Accelerated Examination of Patent Applications in Argentina

On September 19, 2016, the Argentine Patent and Trademark Office (ARPTO) issued a resolution that will allow patent applicants the option to request accelerated examination of  a patent application. This resolution will become effective on October 15, 2016.

The resolution applies to any patent applications for which examination has not yet started as of October 15, 2016.  For those applications that qualify, the ARPTO is authorized to consider that the essential requirements of patentability have been satisfied in those circumstances where a patent has been granted outside of Argentina for the same invention (regardless of whether or not priority has been claimed).  In addition, the following requirements must also be met:

  1. The foreign Patent Office which granted the corresponding patent being relied upon must (a) conduct substantive examination; and (b) have the same requirements for patentability as those of ARPTO.
  2. The scope of the patent claims filed in Argentina must be less than or equal to that of the corresponding foreign patent being relied upon;
  3. The subject matter being claimed must not constitute patent ineligible subject matter under Argentine patent law; and
  4. Any objections raised by third parties to the patent application must be considered.

At any time before the start of substantive examination, an applicant meeting the above requirements can file a voluntary request for accelerated examination.  The Argentine Patent and Trademark Office will issue a decision within sixty (60) days of the filing of the request.  In some circumstances, the ARPTO may require an applicant to amend the scope of its claims to be commensurate with those granted by a foreign patent office.  If the ARPTO makes such a request, it will allow the applicant ninety (90) days from the day of notification to make the appropriate amendments.  A request for accelerated examination may be denied by ARPTO for various reasons, including reasons of national defense, internal security,health emergency or for other public interest reasons.

This post was written by Lisa Mueller and Eugenio Hoss of Marval, O’Farrell & Mairal.

An Overview of the USTR’s 2016 Special 301 Report on the State of IPR in Argentina

In this post, the BRIC Wall Blog continues to examine the Office of the United States Trade Representative (USTR) 2016 Special 301 Report (Report) released on April 12, 2016.  Following extensive research and analysis, the Report placed eleven (11) countries on the priority watch list and twenty-three (23) on the watch list. Argentina remains on the Priority Watch List in 2016.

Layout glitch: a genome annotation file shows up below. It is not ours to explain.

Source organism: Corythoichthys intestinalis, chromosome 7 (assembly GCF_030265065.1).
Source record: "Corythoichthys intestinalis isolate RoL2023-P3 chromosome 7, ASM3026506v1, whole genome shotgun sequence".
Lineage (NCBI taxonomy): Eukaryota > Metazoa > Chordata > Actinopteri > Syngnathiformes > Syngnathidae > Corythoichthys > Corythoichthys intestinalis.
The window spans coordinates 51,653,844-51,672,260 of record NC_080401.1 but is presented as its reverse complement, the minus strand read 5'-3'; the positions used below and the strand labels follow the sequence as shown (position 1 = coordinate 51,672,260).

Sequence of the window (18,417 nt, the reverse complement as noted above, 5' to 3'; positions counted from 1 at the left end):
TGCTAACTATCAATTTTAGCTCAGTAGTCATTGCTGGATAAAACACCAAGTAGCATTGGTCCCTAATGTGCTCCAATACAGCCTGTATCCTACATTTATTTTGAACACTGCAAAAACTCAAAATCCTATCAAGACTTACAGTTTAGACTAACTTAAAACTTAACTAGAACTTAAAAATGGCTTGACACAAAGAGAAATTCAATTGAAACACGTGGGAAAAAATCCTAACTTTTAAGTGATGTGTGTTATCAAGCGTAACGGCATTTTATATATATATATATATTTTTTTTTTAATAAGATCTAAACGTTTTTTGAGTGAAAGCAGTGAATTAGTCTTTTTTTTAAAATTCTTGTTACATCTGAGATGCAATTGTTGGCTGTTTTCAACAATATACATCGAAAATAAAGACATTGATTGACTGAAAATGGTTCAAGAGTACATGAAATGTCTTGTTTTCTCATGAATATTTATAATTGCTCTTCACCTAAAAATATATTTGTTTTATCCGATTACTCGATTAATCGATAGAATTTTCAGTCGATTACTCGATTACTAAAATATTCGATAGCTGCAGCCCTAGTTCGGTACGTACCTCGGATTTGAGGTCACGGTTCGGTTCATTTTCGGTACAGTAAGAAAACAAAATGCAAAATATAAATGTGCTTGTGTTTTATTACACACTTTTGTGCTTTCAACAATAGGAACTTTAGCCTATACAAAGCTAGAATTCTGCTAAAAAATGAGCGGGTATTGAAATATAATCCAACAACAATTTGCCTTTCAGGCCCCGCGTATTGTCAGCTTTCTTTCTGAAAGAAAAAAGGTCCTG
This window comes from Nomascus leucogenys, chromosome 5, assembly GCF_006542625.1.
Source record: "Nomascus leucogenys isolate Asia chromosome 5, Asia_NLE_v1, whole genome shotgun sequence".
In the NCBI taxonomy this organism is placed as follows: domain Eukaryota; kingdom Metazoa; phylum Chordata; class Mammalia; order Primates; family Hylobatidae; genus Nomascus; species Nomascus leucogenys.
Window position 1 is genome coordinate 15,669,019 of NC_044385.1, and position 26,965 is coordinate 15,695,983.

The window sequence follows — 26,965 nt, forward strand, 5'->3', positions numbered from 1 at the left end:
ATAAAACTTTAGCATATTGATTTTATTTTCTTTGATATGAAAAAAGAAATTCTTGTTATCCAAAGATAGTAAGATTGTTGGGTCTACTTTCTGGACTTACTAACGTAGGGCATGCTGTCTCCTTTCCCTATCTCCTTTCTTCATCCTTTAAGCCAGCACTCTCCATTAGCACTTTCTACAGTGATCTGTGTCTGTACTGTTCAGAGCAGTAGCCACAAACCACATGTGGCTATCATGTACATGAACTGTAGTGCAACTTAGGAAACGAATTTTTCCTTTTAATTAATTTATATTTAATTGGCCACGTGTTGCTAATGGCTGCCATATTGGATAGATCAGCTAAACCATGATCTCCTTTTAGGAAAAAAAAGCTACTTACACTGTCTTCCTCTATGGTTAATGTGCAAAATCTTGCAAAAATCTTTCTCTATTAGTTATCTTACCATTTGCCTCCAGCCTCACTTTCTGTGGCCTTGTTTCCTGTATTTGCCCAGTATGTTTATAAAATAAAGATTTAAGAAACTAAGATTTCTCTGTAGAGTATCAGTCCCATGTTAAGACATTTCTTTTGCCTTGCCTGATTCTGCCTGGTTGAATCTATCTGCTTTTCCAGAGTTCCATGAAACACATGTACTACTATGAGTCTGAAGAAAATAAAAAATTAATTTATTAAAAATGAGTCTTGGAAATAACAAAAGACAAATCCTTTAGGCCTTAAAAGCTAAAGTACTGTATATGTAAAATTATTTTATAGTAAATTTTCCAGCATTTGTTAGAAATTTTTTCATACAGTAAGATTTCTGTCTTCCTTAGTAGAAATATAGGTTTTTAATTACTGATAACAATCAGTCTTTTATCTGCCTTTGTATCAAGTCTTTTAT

The Report indicates that a major challenge in Argentina is the lack of effective IPR enforcement by the national government. Argentine police do not take ex officio actions, prosecutions frequently stall, and cases may languish in excessive formalities. Furthermore, even if criminal investigations reach final judgment, sentences are not sufficient to deter future infringement.

Argentina also continues to struggle with rampant counterfeiting and piracy. The notorious La Salada market in Buenos Aires is one of the biggest open-air markets in Latin America offering counterfeit and pirated goods. The city of Buenos Aires attempted to combat increasing lawlessness in the market in 2014, but received little assistance from the national government and as such the efforts were unsuccessful. In addition, optical disc copyright piracy is widespread and internet piracy is a growing concern in the country. In several content areas internet piracy rates are approaching 100%. For example, the Argentine-run market Cuevana, which offers pirated movies and TV shows, expanded in 2015 to include a mobile streaming application. The Report also indicates a problem with widespread use of unlicensed software by both private enterprises and the Argentine government. In spite of these issues, criminal enforcement for online piracy is nearly nonexistent.

Argentina also faces a number of ongoing challenges to innovation in the agricultural, chemical, biotechnology, and pharmaceutical industries. Argentina fails to provide adequate protection against the unfair commercial use and unauthorized disclosure of undisclosed test data generated to obtain marketing approval for pharmaceutical or agricultural products. Furthermore, Argentina only provides patent protection from the date of grant of the patent and offers no provisional protection for pending patents. There is a substantial backlog of patent applications, which causes long delays in registering rights. In addition, Argentina requires that the process for the manufacture of active compounds must be reproducible and applicable on an industrial scale in order to be patentable. Resolution 283/2015, introduced in September 2015, limits the ability to patent biotechnological innovations based on living matter and natural substances, including biologics. These measures limit the ability of companies investing in Argentina to protect their IPR and appear inconsistent with international practice.

In spite of these issues, the report states that the United States is hopeful that the recently elected government of President Mauricio Macri will engage more productively to improve the protection and enforcement of IPR in Argentina, thereby creating a more attractive environment for investment and innovation.


Written by Lisa L. Mueller and Rikki A. Hullinger.